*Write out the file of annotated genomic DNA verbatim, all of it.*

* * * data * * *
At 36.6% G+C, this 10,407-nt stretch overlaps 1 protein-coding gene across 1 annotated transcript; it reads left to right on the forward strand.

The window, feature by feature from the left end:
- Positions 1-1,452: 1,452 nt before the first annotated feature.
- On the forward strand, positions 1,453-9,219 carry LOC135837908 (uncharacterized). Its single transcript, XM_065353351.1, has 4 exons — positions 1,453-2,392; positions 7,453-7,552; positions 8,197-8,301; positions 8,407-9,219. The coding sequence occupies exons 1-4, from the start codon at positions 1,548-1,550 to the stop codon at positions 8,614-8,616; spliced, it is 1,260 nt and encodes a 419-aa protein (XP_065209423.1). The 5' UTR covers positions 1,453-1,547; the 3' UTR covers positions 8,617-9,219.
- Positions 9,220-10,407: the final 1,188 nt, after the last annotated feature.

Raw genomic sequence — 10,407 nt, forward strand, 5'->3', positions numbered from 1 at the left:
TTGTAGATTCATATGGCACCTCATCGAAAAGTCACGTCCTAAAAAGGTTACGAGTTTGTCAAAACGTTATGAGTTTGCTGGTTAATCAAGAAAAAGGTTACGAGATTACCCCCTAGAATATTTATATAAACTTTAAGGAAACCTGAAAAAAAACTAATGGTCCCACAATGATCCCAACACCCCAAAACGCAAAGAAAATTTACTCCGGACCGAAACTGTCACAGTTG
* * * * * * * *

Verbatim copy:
At 36.6% G+C, this 10,407-nt stretch overlaps 1 protein-coding gene across 1 annotated transcript; it reads left to right on the forward strand.

The window, feature by feature from the left end:
- Positions 1-1,452: 1,452 nt before the first annotated feature.
- On the forward strand, positions 1,453-9,219 carry LOC135837908 (uncharacterized). Its single transcript, XM_065353351.1, has 4 exons — positions 1,453-2,392; positions 7,453-7,552; positions 8,197-8,301; positions 8,407-9,219. The coding sequence occupies exons 1-4, from the start codon at positions 1,548-1,550 to the stop codon at positions 8,614-8,616; spliced, it is 1,260 nt and encodes a 419-aa protein (XP_065209423.1). The 5' UTR covers positions 1,453-1,547; the 3' UTR covers positions 8,617-9,219.
- Positions 9,220-10,407: the final 1,188 nt, after the last annotated feature.

Raw genomic sequence — 10,407 nt, forward strand, 5'->3', positions numbered from 1 at the left:
TTGTAGATTCATATGGCACCTCATCGAAAAGTCACGTCCTAAAAAGGTTACGAGTTTGTCAAAACGTTATGAGTTTGCTGGTTAATCAAGAAAAAGGTTACGAGATTACCCCCTAGAATATTTATATAAACTTTAAGGAAACCTGAAAAAAAACTAATGGTCCCACAATGATCCCAACACCCCAAAACGCAAAGAAAATTTACTCCGGACCGAAACTGTCACAGTTG